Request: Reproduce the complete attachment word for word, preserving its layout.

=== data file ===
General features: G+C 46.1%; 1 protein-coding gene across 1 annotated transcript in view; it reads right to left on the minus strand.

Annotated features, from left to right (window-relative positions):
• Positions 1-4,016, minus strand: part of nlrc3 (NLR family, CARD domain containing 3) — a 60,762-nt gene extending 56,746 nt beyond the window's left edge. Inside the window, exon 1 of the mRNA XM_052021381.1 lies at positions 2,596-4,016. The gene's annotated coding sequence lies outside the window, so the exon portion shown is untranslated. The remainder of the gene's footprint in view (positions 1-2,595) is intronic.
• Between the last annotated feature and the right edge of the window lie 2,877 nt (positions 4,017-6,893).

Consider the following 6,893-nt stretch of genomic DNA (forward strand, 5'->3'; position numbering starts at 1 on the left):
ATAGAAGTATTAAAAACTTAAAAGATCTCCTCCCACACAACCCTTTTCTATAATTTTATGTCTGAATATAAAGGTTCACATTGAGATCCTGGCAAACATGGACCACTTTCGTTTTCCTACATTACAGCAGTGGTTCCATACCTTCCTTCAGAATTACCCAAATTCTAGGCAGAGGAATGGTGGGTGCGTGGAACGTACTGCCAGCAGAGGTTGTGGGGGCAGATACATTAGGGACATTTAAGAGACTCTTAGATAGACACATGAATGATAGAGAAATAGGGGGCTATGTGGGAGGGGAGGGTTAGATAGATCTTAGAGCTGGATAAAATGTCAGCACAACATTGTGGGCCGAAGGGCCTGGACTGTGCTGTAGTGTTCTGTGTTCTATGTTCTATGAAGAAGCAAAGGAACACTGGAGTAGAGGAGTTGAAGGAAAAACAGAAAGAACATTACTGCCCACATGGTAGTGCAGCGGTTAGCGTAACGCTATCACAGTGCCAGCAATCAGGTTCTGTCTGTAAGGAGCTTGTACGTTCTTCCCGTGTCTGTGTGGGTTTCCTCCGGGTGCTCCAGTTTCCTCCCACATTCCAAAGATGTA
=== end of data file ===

General features: G+C 46.1%; 1 protein-coding gene across 1 annotated transcript in view; it reads right to left on the minus strand.

Annotated features, from left to right (window-relative positions):
• Positions 1-4,016, minus strand: part of nlrc3 (NLR family, CARD domain containing 3) — a 60,762-nt gene extending 56,746 nt beyond the window's left edge. Inside the window, exon 1 of the mRNA XM_052021381.1 lies at positions 2,596-4,016. The gene's annotated coding sequence lies outside the window, so the exon portion shown is untranslated. The remainder of the gene's footprint in view (positions 1-2,595) is intronic.
• Between the last annotated feature and the right edge of the window lie 2,877 nt (positions 4,017-6,893).

Consider the following 6,893-nt stretch of genomic DNA (forward strand, 5'->3'; position numbering starts at 1 on the left):
ATAGAAGTATTAAAAACTTAAAAGATCTCCTCCCACACAACCCTTTTCTATAATTTTATGTCTGAATATAAAGGTTCACATTGAGATCCTGGCAAACATGGACCACTTTCGTTTTCCTACATTACAGCAGTGGTTCCATACCTTCCTTCAGAATTACCCAAATTCTAGGCAGAGGAATGGTGGGTGCGTGGAACGTACTGCCAGCAGAGGTTGTGGGGGCAGATACATTAGGGACATTTAAGAGACTCTTAGATAGACACATGAATGATAGAGAAATAGGGGGCTATGTGGGAGGGGAGGGTTAGATAGATCTTAGAGCTGGATAAAATGTCAGCACAACATTGTGGGCCGAAGGGCCTGGACTGTGCTGTAGTGTTCTGTGTTCTATGTTCTATGAAGAAGCAAAGGAACACTGGAGTAGAGGAGTTGAAGGAAAAACAGAAAGAACATTACTGCCCACATGGTAGTGCAGCGGTTAGCGTAACGCTATCACAGTGCCAGCAATCAGGTTCTGTCTGTAAGGAGCTTGTACGTTCTTCCCGTGTCTGTGTGGGTTTCCTCCGGGTGCTCCAGTTTCCTCCCACATTCCAAAGATGTA